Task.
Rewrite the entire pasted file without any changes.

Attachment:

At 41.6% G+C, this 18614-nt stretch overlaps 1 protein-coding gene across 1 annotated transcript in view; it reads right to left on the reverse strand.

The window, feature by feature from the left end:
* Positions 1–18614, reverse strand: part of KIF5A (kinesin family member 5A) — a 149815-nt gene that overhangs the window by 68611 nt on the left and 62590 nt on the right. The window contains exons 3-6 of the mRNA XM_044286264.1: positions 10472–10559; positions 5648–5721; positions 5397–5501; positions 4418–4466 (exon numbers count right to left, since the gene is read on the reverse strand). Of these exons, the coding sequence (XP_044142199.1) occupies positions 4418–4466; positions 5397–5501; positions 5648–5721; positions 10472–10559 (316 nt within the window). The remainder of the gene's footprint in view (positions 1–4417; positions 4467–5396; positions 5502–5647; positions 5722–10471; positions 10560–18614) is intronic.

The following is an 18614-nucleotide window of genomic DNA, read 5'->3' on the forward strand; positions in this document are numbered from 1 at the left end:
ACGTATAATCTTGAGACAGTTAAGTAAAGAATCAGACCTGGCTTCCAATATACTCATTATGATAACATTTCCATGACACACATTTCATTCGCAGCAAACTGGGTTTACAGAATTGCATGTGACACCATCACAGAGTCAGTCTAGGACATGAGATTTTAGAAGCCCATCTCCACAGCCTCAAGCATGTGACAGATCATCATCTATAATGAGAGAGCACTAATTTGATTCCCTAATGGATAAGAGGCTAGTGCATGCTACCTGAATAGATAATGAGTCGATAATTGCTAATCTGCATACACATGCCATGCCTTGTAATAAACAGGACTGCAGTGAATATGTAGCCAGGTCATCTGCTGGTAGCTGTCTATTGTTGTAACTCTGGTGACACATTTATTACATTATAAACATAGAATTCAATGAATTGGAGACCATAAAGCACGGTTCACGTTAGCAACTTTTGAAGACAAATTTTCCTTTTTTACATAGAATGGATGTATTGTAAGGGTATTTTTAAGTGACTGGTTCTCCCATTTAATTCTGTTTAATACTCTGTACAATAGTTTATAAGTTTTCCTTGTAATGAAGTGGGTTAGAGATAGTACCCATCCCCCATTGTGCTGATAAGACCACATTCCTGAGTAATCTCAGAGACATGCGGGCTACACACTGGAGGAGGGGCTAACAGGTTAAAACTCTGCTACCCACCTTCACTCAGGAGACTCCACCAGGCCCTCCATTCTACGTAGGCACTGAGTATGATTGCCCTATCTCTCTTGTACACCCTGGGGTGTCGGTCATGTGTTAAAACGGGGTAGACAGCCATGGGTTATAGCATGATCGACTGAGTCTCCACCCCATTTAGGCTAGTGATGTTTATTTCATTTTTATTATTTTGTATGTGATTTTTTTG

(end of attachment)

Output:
At 41.6% G+C, this 18614-nt stretch overlaps 1 protein-coding gene across 1 annotated transcript in view; it reads right to left on the reverse strand.

The window, feature by feature from the left end:
* Positions 1–18614, reverse strand: part of KIF5A (kinesin family member 5A) — a 149815-nt gene that overhangs the window by 68611 nt on the left and 62590 nt on the right. The window contains exons 3-6 of the mRNA XM_044286264.1: positions 10472–10559; positions 5648–5721; positions 5397–5501; positions 4418–4466 (exon numbers count right to left, since the gene is read on the reverse strand). Of these exons, the coding sequence (XP_044142199.1) occupies positions 4418–4466; positions 5397–5501; positions 5648–5721; positions 10472–10559 (316 nt within the window). The remainder of the gene's footprint in view (positions 1–4417; positions 4467–5396; positions 5502–5647; positions 5722–10471; positions 10560–18614) is intronic.

The following is an 18614-nucleotide window of genomic DNA, read 5'->3' on the forward strand; positions in this document are numbered from 1 at the left end:
ACGTATAATCTTGAGACAGTTAAGTAAAGAATCAGACCTGGCTTCCAATATACTCATTATGATAACATTTCCATGACACACATTTCATTCGCAGCAAACTGGGTTTACAGAATTGCATGTGACACCATCACAGAGTCAGTCTAGGACATGAGATTTTAGAAGCCCATCTCCACAGCCTCAAGCATGTGACAGATCATCATCTATAATGAGAGAGCACTAATTTGATTCCCTAATGGATAAGAGGCTAGTGCATGCTACCTGAATAGATAATGAGTCGATAATTGCTAATCTGCATACACATGCCATGCCTTGTAATAAACAGGACTGCAGTGAATATGTAGCCAGGTCATCTGCTGGTAGCTGTCTATTGTTGTAACTCTGGTGACACATTTATTACATTATAAACATAGAATTCAATGAATTGGAGACCATAAAGCACGGTTCACGTTAGCAACTTTTGAAGACAAATTTTCCTTTTTTACATAGAATGGATGTATTGTAAGGGTATTTTTAAGTGACTGGTTCTCCCATTTAATTCTGTTTAATACTCTGTACAATAGTTTATAAGTTTTCCTTGTAATGAAGTGGGTTAGAGATAGTACCCATCCCCCATTGTGCTGATAAGACCACATTCCTGAGTAATCTCAGAGACATGCGGGCTACACACTGGAGGAGGGGCTAACAGGTTAAAACTCTGCTACCCACCTTCACTCAGGAGACTCCACCAGGCCCTCCATTCTACGTAGGCACTGAGTATGATTGCCCTATCTCTCTTGTACACCCTGGGGTGTCGGTCATGTGTTAAAACGGGGTAGACAGCCATGGGTTATAGCATGATCGACTGAGTCTCCACCCCATTTAGGCTAGTGATGTTTATTTCATTTTTATTATTTTGTATGTGATTTTTTTG